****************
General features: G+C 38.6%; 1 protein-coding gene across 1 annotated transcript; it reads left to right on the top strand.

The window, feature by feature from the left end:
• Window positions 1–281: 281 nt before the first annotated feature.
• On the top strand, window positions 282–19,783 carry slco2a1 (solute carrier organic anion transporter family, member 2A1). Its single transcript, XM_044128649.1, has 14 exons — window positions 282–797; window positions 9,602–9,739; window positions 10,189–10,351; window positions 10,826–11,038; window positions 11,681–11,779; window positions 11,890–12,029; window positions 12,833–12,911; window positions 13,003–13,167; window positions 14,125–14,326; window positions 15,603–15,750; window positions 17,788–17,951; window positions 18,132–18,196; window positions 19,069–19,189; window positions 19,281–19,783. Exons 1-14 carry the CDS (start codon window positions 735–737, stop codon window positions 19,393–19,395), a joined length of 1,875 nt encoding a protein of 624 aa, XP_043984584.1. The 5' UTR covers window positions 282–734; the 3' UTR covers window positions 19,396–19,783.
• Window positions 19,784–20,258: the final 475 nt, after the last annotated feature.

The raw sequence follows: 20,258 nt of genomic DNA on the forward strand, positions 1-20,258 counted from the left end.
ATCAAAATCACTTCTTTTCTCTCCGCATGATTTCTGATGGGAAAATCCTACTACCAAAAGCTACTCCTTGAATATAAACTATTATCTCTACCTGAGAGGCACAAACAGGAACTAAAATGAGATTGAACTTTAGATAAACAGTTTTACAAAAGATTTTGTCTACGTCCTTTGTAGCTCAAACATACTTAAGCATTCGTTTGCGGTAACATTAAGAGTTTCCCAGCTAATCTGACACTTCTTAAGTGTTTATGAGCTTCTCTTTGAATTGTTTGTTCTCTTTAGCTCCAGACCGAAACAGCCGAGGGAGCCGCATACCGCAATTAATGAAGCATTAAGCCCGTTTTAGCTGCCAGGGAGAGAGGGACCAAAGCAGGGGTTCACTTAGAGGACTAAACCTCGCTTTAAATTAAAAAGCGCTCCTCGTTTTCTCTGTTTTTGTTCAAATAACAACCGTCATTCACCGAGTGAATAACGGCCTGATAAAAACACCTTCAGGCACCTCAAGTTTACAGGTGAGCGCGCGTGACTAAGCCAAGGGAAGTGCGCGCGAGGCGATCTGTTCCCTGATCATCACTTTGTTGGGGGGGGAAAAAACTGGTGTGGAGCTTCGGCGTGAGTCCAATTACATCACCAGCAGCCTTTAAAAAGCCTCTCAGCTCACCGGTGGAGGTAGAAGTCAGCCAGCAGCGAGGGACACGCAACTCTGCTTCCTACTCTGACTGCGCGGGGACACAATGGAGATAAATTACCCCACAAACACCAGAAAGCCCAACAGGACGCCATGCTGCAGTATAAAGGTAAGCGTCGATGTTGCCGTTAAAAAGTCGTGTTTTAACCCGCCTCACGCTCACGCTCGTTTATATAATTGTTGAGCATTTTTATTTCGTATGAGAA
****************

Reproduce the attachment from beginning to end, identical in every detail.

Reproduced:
General features: G+C 38.6%; 1 protein-coding gene across 1 annotated transcript; it reads left to right on the top strand.

The window, feature by feature from the left end:
• Window positions 1–281: 281 nt before the first annotated feature.
• On the top strand, window positions 282–19,783 carry slco2a1 (solute carrier organic anion transporter family, member 2A1). Its single transcript, XM_044128649.1, has 14 exons — window positions 282–797; window positions 9,602–9,739; window positions 10,189–10,351; window positions 10,826–11,038; window positions 11,681–11,779; window positions 11,890–12,029; window positions 12,833–12,911; window positions 13,003–13,167; window positions 14,125–14,326; window positions 15,603–15,750; window positions 17,788–17,951; window positions 18,132–18,196; window positions 19,069–19,189; window positions 19,281–19,783. Exons 1-14 carry the CDS (start codon window positions 735–737, stop codon window positions 19,393–19,395), a joined length of 1,875 nt encoding a protein of 624 aa, XP_043984584.1. The 5' UTR covers window positions 282–734; the 3' UTR covers window positions 19,396–19,783.
• Window positions 19,784–20,258: the final 475 nt, after the last annotated feature.

The raw sequence follows: 20,258 nt of genomic DNA on the forward strand, positions 1-20,258 counted from the left end.
ATCAAAATCACTTCTTTTCTCTCCGCATGATTTCTGATGGGAAAATCCTACTACCAAAAGCTACTCCTTGAATATAAACTATTATCTCTACCTGAGAGGCACAAACAGGAACTAAAATGAGATTGAACTTTAGATAAACAGTTTTACAAAAGATTTTGTCTACGTCCTTTGTAGCTCAAACATACTTAAGCATTCGTTTGCGGTAACATTAAGAGTTTCCCAGCTAATCTGACACTTCTTAAGTGTTTATGAGCTTCTCTTTGAATTGTTTGTTCTCTTTAGCTCCAGACCGAAACAGCCGAGGGAGCCGCATACCGCAATTAATGAAGCATTAAGCCCGTTTTAGCTGCCAGGGAGAGAGGGACCAAAGCAGGGGTTCACTTAGAGGACTAAACCTCGCTTTAAATTAAAAAGCGCTCCTCGTTTTCTCTGTTTTTGTTCAAATAACAACCGTCATTCACCGAGTGAATAACGGCCTGATAAAAACACCTTCAGGCACCTCAAGTTTACAGGTGAGCGCGCGTGACTAAGCCAAGGGAAGTGCGCGCGAGGCGATCTGTTCCCTGATCATCACTTTGTTGGGGGGGGAAAAAACTGGTGTGGAGCTTCGGCGTGAGTCCAATTACATCACCAGCAGCCTTTAAAAAGCCTCTCAGCTCACCGGTGGAGGTAGAAGTCAGCCAGCAGCGAGGGACACGCAACTCTGCTTCCTACTCTGACTGCGCGGGGACACAATGGAGATAAATTACCCCACAAACACCAGAAAGCCCAACAGGACGCCATGCTGCAGTATAAAGGTAAGCGTCGATGTTGCCGTTAAAAAGTCGTGTTTTAACCCGCCTCACGCTCACGCTCGTTTATATAATTGTTGAGCATTTTTATTTCGTATGAGAA